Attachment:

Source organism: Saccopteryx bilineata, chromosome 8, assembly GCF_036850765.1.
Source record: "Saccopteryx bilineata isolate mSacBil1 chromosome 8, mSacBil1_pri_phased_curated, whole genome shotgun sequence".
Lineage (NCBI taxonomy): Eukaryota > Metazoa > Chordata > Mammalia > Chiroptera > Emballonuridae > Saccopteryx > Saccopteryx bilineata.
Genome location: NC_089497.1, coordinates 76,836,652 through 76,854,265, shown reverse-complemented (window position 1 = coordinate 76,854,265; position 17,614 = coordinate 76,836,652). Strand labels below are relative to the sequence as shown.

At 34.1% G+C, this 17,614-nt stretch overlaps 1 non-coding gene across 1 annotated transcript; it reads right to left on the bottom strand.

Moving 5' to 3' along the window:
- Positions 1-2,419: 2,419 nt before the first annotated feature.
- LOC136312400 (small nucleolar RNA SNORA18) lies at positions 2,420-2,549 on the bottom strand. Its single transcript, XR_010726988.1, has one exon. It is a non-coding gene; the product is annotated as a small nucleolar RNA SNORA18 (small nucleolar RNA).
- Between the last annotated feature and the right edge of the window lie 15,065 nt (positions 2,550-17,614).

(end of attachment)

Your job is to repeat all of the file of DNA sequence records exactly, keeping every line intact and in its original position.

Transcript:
Source organism: Saccopteryx bilineata, chromosome 8, assembly GCF_036850765.1.
Source record: "Saccopteryx bilineata isolate mSacBil1 chromosome 8, mSacBil1_pri_phased_curated, whole genome shotgun sequence".
Lineage (NCBI taxonomy): Eukaryota > Metazoa > Chordata > Mammalia > Chiroptera > Emballonuridae > Saccopteryx > Saccopteryx bilineata.
Genome location: NC_089497.1, coordinates 76,836,652 through 76,854,265, shown reverse-complemented (window position 1 = coordinate 76,854,265; position 17,614 = coordinate 76,836,652). Strand labels below are relative to the sequence as shown.

At 34.1% G+C, this 17,614-nt stretch overlaps 1 non-coding gene across 1 annotated transcript; it reads right to left on the bottom strand.

Moving 5' to 3' along the window:
- Positions 1-2,419: 2,419 nt before the first annotated feature.
- LOC136312400 (small nucleolar RNA SNORA18) lies at positions 2,420-2,549 on the bottom strand. Its single transcript, XR_010726988.1, has one exon. It is a non-coding gene; the product is annotated as a small nucleolar RNA SNORA18 (small nucleolar RNA).
- Between the last annotated feature and the right edge of the window lie 15,065 nt (positions 2,550-17,614).